[Beowulf] Using Autoparallel compilers or Multi-Threaded libraries with MPI

richard.walsh at comcast.net richard.walsh at comcast.net
Mon Dec 3 16:47:41 EST 2007

-------------- Original message -------------- 
From: Håkon Bugge <Hakon.Bugge at scali.com> 

> I have a slightly different view. Hybrid 
> programming is used for performance reasons, but 
> only in cases where parallelization (to the same 
> level) is impossible/impractical using the pure 
> MPI mode, or the parallelization yields low 
> efficiency. So, if you're able to achieve your 
> performance with MPI, you probably will. But 
> there are cases where you cannot; a) the 
> "decomposition parallel efficiency" is not good 
> enough or b) the processes need a huge (shared) table. 

I think that what is being said here is that applications may be decomposible in some number of dimensions, but not so in all.  If the benefits in performance in locally managing the "unruly" dimensions are great enough, then a hybrid program may be worth the trouble.  I think that the number of real-world apps in this class is perhaps not large, or there would be more hybrid code.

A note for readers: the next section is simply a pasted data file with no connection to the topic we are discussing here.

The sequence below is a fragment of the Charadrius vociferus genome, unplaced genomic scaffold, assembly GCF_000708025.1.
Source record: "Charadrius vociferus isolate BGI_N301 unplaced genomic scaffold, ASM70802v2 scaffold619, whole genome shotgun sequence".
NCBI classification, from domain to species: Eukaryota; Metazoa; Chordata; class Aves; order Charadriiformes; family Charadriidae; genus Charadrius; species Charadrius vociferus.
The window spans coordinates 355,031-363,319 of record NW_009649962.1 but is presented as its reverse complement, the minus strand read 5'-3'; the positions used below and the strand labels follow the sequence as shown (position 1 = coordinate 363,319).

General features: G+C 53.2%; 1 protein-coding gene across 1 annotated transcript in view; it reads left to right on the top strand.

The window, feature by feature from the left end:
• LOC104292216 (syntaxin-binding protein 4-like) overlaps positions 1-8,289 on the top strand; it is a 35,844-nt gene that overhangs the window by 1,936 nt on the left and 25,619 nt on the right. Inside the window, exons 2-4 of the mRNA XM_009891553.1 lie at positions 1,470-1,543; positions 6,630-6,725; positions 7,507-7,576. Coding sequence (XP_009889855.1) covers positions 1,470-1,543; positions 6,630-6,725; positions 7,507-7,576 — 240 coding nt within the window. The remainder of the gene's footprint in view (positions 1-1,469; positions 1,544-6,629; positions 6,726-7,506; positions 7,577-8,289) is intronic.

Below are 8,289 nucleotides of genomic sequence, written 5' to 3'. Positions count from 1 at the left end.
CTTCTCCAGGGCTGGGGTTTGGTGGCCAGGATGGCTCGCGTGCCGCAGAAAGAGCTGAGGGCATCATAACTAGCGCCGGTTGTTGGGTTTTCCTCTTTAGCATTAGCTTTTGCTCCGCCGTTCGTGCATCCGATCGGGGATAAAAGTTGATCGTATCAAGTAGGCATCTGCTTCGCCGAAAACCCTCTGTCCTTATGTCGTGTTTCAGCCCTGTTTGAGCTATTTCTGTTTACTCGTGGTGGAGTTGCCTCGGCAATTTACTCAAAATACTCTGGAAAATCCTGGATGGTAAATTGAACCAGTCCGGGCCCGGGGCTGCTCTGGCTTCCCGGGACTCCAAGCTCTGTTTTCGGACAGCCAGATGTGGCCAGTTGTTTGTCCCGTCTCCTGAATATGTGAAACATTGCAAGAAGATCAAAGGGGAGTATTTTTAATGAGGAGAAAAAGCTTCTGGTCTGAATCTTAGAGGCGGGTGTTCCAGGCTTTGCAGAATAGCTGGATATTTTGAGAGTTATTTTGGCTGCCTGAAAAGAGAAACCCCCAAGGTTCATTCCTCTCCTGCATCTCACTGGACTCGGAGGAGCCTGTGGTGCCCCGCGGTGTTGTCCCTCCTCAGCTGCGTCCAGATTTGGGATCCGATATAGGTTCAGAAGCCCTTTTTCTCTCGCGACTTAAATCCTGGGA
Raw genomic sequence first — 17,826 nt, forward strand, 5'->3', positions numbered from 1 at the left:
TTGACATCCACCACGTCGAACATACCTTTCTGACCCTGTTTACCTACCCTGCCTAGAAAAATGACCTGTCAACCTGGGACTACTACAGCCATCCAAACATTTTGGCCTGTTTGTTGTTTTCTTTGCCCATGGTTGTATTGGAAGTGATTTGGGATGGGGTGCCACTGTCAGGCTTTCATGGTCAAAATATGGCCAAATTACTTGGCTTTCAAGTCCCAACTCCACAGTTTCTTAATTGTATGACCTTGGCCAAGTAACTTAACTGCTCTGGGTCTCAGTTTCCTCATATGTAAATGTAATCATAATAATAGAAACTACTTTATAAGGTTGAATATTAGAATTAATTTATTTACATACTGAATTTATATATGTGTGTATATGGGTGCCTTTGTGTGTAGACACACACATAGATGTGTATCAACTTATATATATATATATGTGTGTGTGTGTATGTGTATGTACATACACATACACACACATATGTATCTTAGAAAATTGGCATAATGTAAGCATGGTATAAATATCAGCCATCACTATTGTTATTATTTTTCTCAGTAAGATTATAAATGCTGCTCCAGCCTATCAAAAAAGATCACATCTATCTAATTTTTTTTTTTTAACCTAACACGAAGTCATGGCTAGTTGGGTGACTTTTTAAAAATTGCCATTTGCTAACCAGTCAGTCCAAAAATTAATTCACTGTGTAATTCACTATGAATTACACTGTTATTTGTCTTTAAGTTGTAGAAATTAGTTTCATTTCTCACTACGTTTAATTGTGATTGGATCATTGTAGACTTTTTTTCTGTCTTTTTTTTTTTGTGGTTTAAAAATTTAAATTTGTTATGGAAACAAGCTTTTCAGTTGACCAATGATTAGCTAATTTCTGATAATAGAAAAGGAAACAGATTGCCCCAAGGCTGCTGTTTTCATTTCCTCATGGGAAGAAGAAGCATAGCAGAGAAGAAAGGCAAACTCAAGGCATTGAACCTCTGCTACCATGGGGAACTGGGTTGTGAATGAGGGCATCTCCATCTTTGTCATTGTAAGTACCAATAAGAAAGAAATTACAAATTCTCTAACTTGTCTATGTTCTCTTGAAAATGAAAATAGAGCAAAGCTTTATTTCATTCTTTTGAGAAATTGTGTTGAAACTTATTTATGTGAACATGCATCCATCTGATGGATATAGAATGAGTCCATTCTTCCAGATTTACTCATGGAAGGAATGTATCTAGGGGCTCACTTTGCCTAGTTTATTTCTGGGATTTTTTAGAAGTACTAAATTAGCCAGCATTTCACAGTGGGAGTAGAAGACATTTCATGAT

Another perhaps relavent alternative that will at some point be able to take on both the partionable and unpartionable extreme cases and everything in between are the PGAS language extensions (UPC and CAF).  Not yet at distributed-memory, performance-parity with well-coded MPI, but with, arguably, an intrinsic programmability advantage in LOC and in data structure coverage.  AMR codes tracking shedding vortices are inherently non-partionable (or in need of regular repartitioning).  Managing then in either MPI or OpenMP in a distributed memory environment is a chore.
And if you believe that ... ;-) ... then there is of course the "magic" of many-threaded latency hiding (can't say I am a true believer for the data intensive OZ of HPC).  Some would have you believe that a 32 thread, 8 core Niagara 2 (or perhaps a future design at some higher active thread to core ratio) can hide all your data latency events behind its active thread horizon.  
Maybe the key is to combine PGAS with many-threads ... mmm ... anyone doing this?

"Making predictions is hard, especially about the future." 

Niels Bohr 


Richard Walsh 
Thrashing River Consulting-- 
5605 Alameda St. 
Shoreview, MN 55126 

Phone #: 612-382-4620

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